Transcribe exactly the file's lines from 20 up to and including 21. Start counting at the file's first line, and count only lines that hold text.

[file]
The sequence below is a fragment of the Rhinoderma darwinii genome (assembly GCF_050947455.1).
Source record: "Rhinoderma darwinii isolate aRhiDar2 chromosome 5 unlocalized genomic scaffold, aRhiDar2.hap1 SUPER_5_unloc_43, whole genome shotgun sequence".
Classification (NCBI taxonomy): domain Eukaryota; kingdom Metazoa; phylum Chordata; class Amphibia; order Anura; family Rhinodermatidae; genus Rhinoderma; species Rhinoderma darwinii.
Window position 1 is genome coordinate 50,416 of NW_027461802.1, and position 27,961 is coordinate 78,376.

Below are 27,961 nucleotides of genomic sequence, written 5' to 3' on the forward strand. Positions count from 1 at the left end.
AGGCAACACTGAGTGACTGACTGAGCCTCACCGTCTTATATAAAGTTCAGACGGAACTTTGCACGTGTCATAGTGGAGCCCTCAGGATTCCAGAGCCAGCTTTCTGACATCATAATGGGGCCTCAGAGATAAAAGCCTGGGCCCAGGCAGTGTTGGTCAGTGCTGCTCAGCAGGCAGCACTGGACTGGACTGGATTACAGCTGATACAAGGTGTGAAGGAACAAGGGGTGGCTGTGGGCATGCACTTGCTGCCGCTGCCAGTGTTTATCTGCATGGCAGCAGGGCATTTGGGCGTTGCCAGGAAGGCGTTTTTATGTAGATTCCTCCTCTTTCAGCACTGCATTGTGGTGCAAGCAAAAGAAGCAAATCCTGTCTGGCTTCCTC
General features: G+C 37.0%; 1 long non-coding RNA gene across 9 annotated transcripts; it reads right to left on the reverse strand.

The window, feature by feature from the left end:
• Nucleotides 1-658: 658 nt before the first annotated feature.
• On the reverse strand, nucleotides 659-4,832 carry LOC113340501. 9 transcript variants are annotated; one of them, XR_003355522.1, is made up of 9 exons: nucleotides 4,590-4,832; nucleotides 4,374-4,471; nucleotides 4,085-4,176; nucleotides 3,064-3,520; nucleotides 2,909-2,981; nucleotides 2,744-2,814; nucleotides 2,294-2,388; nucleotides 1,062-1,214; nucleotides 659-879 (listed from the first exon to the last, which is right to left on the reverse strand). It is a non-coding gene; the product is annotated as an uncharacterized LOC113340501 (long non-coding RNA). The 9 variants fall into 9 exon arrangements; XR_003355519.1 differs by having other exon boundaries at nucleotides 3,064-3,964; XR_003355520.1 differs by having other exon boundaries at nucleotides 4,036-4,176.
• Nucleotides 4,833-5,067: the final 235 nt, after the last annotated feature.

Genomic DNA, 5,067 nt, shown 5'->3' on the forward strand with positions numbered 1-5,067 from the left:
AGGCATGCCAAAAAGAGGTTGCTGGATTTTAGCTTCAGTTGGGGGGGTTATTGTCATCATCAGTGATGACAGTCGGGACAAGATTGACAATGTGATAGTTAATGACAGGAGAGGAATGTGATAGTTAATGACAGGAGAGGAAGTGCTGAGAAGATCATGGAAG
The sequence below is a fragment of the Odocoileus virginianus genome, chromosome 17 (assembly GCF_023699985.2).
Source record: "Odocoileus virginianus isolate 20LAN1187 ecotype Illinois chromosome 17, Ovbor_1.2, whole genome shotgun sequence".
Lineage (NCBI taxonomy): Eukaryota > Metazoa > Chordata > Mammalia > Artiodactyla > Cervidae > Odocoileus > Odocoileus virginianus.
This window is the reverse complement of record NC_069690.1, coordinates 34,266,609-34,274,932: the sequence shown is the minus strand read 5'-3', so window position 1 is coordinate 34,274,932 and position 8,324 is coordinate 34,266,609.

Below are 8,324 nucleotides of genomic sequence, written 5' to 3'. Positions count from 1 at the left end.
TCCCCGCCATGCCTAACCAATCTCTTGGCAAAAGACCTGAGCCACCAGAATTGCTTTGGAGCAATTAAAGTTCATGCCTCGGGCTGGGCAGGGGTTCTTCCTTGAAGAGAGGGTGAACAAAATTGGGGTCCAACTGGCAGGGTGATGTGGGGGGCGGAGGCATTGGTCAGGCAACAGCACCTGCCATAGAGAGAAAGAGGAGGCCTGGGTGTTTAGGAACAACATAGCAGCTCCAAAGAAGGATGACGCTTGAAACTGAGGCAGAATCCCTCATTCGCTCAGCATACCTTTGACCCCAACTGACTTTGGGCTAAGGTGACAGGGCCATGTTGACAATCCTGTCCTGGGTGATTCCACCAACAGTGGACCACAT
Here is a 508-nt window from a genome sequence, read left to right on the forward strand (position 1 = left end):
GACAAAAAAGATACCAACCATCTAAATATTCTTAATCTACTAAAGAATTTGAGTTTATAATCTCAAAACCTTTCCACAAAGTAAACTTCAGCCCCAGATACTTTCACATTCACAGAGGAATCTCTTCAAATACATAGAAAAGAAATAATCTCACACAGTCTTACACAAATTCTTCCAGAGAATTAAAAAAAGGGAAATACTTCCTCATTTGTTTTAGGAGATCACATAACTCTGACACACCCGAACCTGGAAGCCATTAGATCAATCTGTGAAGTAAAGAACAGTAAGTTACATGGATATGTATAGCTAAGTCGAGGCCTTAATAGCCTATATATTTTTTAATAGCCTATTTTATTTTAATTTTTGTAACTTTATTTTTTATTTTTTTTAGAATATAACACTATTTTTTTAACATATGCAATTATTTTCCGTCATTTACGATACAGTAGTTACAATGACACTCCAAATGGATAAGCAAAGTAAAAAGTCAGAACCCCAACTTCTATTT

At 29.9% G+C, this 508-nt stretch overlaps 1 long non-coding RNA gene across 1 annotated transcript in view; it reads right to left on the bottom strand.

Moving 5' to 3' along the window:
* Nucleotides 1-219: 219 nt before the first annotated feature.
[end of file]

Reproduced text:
Here is a 508-nt window from a genome sequence, read left to right on the forward strand (position 1 = left end):
GACAAAAAAGATACCAACCATCTAAATATTCTTAATCTACTAAAGAATTTGAGTTTATAATCTCAAAACCTTTCCACAAAGTAAACTTCAGCCCCAGATACTTTCACATTCACAGAGGAATCTCTTCAAATACATAGAAAAGAAATAATCTCACACAGTCTTACACAAATTCTTCCAGAGAATTAAAAAAAGGGAAATACTTCCTCATTTGTTTTAGGAGATCACATAACTCTGACACACCCGAACCTGGAAGCCATTAGATCAATCTGTGAAGTAAAGAACAGTAAGTTACATGGATATGTATAGCTAAGTCGAGGCCTTAATAGCCTATATATTTTTTAATAGCCTATTTTATTTTAATTTTTGTAACTTTATTTTTTATTTTTTTTAGAATATAACACTATTTTTTTAACATATGCAATTATTTTCCGTCATTTACGATACAGTAGTTACAATGACACTCCAAATGGATAAGCAAAGTAAAAAGTCAGAACCCCAACTTCTATTT